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Michele Ivory of The Serene Lifestyle On How To Thrive Despite Experiencing Impostor Syndrome

An Interview With Candice Georgiadis

In step one, I’d focus on self-awareness. I struggled with imposter syndrome for a long time, but I didn’t realise it, and that’s common; we believe the thoughts in our minds and don’t realise they aren’t true. It’s easy to go through your day being unconscious of the thoughts you’re having. Start to tune into what you’re thinking and feeling. Notice what these are, how you respond to them and if maybe you’re experiencing imposter syndrome. For example, I felt like I didn’t belong at Uni, so I’d go and buy things to make me feel similar to other students. I’d been taking action without linking it to the previous thoughts, so I never appreciated or understood what was happening; I just kept doing it. You have to have the self-awareness to notice what’s happening so you can step in.

As a part of our series about how very accomplished leaders were able to succeed despite experiencing Imposter Syndrome, I had the pleasure of interviewing Michele Ivory.

Michele Ivory is the founder of The Serene Lifestyle; a business which centres on guiding driven individuals to remove stress from life and work so they can say goodbye to inner turmoil and hello to inner freedom. Having made this transformation herself after burying deep emotional trauma, which manifested in physical illness, she is now on a mission to empower others through the tools and techniques she has learned. You can find out more about her at www.theserenelifestyle.com.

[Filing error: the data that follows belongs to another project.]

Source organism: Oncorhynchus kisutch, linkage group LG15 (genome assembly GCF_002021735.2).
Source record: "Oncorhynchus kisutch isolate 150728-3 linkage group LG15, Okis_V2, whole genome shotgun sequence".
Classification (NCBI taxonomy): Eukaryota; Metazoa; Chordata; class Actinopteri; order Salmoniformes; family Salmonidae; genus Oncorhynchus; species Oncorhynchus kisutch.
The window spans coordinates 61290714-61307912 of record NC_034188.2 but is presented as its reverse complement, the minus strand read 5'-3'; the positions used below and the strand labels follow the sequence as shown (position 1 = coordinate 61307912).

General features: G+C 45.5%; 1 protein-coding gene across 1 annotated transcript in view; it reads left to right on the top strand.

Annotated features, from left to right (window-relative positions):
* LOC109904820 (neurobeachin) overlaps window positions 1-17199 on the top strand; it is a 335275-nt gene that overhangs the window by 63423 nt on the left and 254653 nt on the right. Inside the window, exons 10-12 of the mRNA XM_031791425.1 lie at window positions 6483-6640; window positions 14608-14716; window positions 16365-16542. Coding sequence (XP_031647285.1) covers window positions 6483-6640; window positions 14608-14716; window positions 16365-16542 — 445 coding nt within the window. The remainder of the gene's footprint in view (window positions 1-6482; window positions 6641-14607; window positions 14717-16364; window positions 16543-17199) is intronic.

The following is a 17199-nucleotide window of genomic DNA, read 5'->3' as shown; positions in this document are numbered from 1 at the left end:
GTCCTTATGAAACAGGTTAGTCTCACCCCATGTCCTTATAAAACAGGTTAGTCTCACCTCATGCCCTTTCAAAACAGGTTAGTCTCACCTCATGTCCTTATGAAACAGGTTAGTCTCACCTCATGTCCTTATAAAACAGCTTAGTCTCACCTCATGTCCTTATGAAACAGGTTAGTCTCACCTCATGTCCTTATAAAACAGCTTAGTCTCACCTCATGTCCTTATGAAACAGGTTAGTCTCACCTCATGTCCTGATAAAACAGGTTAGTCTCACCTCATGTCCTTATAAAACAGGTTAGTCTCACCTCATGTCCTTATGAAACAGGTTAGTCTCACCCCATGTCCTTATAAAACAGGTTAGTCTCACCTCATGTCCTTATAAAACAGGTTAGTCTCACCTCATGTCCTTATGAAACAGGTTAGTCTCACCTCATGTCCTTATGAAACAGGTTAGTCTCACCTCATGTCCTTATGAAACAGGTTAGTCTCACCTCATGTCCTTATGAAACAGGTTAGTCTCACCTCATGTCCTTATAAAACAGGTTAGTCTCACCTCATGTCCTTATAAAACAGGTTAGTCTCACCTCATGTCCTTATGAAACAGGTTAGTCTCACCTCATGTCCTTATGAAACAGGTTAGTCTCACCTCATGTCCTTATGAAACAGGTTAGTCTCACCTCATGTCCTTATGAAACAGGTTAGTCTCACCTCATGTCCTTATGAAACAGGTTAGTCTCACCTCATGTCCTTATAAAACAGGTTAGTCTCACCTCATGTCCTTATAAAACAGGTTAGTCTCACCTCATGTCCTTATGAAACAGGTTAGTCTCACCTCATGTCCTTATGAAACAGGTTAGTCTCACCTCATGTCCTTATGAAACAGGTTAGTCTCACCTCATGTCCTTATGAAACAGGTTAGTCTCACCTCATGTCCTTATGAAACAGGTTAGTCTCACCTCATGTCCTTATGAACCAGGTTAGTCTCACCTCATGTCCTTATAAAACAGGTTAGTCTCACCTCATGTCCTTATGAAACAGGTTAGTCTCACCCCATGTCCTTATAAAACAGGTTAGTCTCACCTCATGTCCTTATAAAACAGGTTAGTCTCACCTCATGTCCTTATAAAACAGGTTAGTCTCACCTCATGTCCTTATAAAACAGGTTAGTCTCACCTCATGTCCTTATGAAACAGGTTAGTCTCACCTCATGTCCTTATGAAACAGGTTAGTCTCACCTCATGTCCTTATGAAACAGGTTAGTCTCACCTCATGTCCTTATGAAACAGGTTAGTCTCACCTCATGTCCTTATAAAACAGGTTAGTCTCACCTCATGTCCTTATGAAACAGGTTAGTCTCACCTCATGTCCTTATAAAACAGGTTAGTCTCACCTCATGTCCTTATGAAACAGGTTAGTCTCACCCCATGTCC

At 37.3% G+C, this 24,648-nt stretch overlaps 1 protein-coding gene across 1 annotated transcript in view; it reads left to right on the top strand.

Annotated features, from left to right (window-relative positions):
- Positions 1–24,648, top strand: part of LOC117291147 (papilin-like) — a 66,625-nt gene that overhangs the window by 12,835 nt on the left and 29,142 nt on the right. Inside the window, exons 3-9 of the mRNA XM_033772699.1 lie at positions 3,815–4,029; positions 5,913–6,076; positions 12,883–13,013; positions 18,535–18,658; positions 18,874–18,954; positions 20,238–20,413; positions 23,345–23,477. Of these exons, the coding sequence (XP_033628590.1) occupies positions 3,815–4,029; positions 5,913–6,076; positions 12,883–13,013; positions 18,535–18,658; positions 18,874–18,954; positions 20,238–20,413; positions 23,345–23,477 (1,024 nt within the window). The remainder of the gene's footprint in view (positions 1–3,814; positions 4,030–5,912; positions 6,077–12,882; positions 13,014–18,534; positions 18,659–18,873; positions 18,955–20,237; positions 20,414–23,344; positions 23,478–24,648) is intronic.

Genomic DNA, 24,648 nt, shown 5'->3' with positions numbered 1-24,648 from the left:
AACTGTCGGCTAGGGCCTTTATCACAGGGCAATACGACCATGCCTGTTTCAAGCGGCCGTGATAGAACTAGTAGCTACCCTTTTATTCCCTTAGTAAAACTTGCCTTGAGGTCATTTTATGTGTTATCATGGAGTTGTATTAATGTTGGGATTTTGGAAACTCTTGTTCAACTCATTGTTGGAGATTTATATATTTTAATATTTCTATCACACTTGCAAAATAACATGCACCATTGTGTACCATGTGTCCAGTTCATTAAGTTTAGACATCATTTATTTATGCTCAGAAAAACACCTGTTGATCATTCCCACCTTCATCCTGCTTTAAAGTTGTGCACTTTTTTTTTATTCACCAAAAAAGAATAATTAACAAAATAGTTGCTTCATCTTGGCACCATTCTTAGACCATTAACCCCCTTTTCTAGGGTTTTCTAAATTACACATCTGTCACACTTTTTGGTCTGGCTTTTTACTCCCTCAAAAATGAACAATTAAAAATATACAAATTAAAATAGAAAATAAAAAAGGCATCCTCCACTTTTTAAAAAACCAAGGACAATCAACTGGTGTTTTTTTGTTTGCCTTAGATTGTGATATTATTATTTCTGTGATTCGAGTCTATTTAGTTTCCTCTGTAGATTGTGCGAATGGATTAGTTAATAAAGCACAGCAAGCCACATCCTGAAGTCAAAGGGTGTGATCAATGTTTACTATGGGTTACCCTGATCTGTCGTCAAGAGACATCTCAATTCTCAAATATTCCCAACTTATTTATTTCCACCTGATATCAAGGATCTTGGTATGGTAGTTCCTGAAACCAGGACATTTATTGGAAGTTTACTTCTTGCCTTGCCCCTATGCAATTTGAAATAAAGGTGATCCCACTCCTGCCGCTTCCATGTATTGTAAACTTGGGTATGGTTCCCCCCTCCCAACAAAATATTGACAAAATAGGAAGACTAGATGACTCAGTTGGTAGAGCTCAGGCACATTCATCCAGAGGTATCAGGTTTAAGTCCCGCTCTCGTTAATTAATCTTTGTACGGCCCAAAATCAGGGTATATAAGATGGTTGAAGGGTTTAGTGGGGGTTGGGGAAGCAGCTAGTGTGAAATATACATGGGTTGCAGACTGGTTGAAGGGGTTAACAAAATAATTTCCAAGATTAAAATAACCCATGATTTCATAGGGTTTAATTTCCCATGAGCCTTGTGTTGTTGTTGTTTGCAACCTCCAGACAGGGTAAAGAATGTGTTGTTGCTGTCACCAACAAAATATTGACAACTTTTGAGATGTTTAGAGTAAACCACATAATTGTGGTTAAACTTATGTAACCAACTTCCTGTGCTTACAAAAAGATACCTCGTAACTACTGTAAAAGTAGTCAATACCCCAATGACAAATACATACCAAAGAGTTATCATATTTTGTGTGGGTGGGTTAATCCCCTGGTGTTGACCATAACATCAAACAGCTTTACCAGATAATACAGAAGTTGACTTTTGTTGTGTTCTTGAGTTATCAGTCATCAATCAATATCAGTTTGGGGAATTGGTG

Thank you so much for joining us! Our readers would love to “get to know you” a bit better. Can you tell us a bit about your ‘backstory’?

I grew up in the South of England and moved to the Island of Jersey for a year or two, twenty years ago :-).

I always wanted to be a Psychologist and graduated with a psychology degree but because of my imposter syndrome I ended up training as a chartered accountant.

After becoming unwell ten years ago, I decided enough was enough. While healing my physical body, I also transformed my mindset and finally released emotions that I’d suppressed for years. The experience reawakened my passion for psychology, and I decided to return to my original dream career 21 years after graduating.

For the past five years, I’ve led my business and worked with incredible clients to guide them to believe in themselves and their abilities and create their dream life without inner turmoil or stress running the show.

Can you share with us the most interesting story from your career? Can you tell us what lessons or ‘take aways’ you learned from that?